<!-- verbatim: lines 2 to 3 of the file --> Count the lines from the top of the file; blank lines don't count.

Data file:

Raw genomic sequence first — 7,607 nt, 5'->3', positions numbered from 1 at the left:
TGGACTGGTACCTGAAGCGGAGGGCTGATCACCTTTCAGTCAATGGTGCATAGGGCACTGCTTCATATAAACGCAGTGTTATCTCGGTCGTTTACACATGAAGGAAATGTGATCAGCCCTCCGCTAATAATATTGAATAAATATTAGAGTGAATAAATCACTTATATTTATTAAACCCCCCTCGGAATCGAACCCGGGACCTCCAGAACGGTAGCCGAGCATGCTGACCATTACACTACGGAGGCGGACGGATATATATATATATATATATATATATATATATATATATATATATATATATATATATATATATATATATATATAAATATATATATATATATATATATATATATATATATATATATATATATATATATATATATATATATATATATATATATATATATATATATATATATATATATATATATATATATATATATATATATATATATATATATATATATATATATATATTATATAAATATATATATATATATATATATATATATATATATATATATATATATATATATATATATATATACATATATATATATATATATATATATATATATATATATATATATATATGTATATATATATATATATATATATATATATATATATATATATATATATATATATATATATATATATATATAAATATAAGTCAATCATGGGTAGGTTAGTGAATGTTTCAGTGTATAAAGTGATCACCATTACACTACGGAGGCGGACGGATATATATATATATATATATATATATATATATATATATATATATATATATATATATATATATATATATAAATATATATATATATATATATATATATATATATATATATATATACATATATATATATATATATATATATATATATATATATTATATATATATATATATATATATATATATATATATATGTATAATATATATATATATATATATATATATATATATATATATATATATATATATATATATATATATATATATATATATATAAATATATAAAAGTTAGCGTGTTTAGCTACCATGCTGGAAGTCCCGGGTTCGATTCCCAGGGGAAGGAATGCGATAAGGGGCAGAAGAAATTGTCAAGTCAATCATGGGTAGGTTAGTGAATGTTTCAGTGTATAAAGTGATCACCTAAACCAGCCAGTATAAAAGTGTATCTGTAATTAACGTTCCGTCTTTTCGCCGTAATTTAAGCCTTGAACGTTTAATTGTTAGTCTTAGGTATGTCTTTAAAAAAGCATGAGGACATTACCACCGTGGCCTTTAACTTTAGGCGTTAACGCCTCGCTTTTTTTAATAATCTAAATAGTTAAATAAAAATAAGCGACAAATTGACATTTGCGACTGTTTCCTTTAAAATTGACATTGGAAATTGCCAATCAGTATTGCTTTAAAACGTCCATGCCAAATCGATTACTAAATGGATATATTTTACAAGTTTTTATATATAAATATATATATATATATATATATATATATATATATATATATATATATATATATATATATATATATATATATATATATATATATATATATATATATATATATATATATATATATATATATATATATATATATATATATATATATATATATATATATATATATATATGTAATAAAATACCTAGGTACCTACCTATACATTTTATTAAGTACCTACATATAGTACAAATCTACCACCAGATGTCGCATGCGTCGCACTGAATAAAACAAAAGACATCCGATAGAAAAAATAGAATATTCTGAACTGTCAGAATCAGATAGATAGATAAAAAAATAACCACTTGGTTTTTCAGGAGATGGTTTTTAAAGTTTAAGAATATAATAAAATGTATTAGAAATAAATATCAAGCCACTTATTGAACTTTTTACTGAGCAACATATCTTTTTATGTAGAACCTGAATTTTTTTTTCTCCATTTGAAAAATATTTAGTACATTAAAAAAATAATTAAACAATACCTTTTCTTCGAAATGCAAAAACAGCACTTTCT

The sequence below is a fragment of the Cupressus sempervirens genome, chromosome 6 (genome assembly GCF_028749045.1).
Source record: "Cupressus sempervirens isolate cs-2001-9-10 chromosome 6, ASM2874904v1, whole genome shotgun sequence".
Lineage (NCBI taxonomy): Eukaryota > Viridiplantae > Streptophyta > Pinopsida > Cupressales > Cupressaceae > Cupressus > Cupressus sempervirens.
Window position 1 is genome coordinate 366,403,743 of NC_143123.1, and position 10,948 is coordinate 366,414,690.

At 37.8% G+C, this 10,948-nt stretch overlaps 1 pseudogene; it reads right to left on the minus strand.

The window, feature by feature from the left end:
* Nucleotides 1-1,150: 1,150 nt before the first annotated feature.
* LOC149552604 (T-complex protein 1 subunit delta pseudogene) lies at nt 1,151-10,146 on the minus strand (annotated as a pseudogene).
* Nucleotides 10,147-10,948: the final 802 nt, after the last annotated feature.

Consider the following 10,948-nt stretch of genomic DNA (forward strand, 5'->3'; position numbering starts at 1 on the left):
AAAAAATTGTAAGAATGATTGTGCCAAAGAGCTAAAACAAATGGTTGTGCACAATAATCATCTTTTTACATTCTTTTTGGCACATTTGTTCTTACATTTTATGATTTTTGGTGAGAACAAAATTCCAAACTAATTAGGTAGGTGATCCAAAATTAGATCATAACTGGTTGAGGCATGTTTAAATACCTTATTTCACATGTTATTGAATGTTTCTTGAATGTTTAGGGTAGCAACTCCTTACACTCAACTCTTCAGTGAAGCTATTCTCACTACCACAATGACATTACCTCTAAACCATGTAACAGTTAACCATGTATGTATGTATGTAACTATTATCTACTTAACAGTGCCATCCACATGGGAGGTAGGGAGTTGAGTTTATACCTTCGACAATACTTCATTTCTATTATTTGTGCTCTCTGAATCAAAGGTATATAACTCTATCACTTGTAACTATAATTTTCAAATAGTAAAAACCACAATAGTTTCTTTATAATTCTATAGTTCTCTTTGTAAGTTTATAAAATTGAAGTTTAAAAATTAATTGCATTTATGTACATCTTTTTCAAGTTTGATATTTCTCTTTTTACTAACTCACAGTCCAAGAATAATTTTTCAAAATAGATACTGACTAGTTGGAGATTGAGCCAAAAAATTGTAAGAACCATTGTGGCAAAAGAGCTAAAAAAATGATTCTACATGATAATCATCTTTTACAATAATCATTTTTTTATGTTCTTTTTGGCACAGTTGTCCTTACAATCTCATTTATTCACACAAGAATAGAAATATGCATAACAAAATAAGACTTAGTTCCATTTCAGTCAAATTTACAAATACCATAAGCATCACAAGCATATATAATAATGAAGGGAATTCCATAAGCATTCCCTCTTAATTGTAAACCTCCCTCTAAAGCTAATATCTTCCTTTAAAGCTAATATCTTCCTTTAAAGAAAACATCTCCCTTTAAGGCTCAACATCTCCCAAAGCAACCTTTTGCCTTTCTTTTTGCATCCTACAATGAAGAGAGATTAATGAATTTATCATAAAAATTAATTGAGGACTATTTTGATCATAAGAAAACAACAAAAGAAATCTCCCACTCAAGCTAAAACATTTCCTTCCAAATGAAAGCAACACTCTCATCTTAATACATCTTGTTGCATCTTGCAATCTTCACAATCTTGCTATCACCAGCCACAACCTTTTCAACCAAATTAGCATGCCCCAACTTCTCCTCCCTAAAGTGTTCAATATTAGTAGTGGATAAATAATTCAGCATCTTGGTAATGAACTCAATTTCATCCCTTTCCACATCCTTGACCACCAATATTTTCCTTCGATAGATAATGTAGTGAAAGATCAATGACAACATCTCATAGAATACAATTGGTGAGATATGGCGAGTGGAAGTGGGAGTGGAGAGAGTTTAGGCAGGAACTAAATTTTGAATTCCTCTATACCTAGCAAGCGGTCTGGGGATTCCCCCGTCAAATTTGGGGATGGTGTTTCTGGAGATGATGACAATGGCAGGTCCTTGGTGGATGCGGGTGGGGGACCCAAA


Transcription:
TGGACTGGTACCTGAAGCGGAGGGCTGATCACCTTTCAGTCAATGGTGCATAGGGCACTGCTTCATATAAACGCAGTGTTATCTCGGTCGTTTACACATGAAGGAAATGTGATCAGCCCTCCGCTAATAATATTGAATAAATATTAGAGTGAATAAATCACTTATATTTATTAAACCCCCCTCGGAATCGAACCCGGGACCTCCAGAACGGTAGCCGAGCATGCTGACCATTACACTACGGAGGCGGACGGATATATATATATATATATATATATATATATATATATATATATATATATATATATATATATATATATATATATAAATATATATATATATATATATATATATATATATATATATATATATATATATATATATATATATATATATATATATATATATATATATATATATATATATATATATATATATATATATATATATATATATATATATATATATATATATATATATTATATAAATATATATATATATATATATATATATATATATATATATATATATATATATATATATATATATACATATATATATATATATATATATATATATATATATATATATATATATGTATATATATATATATATATATATATATATATATATATATATATATATATATATATATATATATATATATAAATATAAGTCAATCATGGGTAGGTTAGTGAATGTTTCAGTGTATAAAGTGATCACCATTACACTACGGAGGCGGACGGATATATATATATATATATATATATATATATATATATATATATATATATATATATATATATATATATATAAATATATATATATATATATATATATATATATATATATATATATACATATATATATATATATATATATATATATATATATATTATATATATATATATATATATATATATATATATATATGTATAATATATATATATATATATATATATATATATATATATATATATATATATATATATATATATATATATATATATATATAAATATATAAAAGTTAGCGTGTTTAGCTACCATGCTGGAAGTCCCGGGTTCGATTCCCAGGGGAAGGAATGCGATAAGGGGCAGAAGAAATTGTCAAGTCAATCATGGGTAGGTTAGTGAATGTTTCAGTGTATAAAGTGATCACCTAAACCAGCCAGTATAAAAGTGTATCTGTAATTAACGTTCCGTCTTTTCGCCGTAATTTAAGCCTTGAACGTTTAATTGTTAGTCTTAGGTATGTCTTTAAAAAAGCATGAGGACATTACCACCGTGGCCTTTAACTTTAGGCGTTAACGCCTCGCTTTTTTTAATAATCTAAATAGTTAAATAAAAATAAGCGACAAATTGACATTTGCGACTGTTTCCTTTAAAATTGACATTGGAAATTGCCAATCAGTATTGCTTTAAAACGTCCATGCCAAATCGATTACTAAATGGATATATTTTACAAGTTTTTATATATAAATATATATATATATATATATATATATATATATATATATATATATATATATATATATATATATATATATATATATATATATATATATATATATATATATATATATATATATATATATATATATATATATATATATATATATATATATATATATATATATATATATGTAATAAAATACCTAGGTACCTACCTATACATTTTATTAAGTACCTACATATAGTACAAATCTACCACCAGATGTCGCATGCGTCGCACTGAATAAAACAAAAGACATCCGATAGAAAAAATAGAATATTCTGAACTGTCAGAATCAGATAGATAGATAAAAAAATAACCACTTGGTTTTTCAGGAGATGGTTTTTAAAGTTTAAGAATATAATAAAATGTATTAGAAATAAATATCAAGCCACTTATTGAACTTTTTACTGAGCAACATATCTTTTTATGTAGAACCTGAATTTTTTTTTCTCCATTTGAAAAATATTTAGTACATTAAAAAAATAATTAAACAATACCTTTTCTTCGAAATGCAAAAACAGCACTTTCT

The sequence below is a fragment of the Cupressus sempervirens genome, chromosome 6 (genome assembly GCF_028749045.1).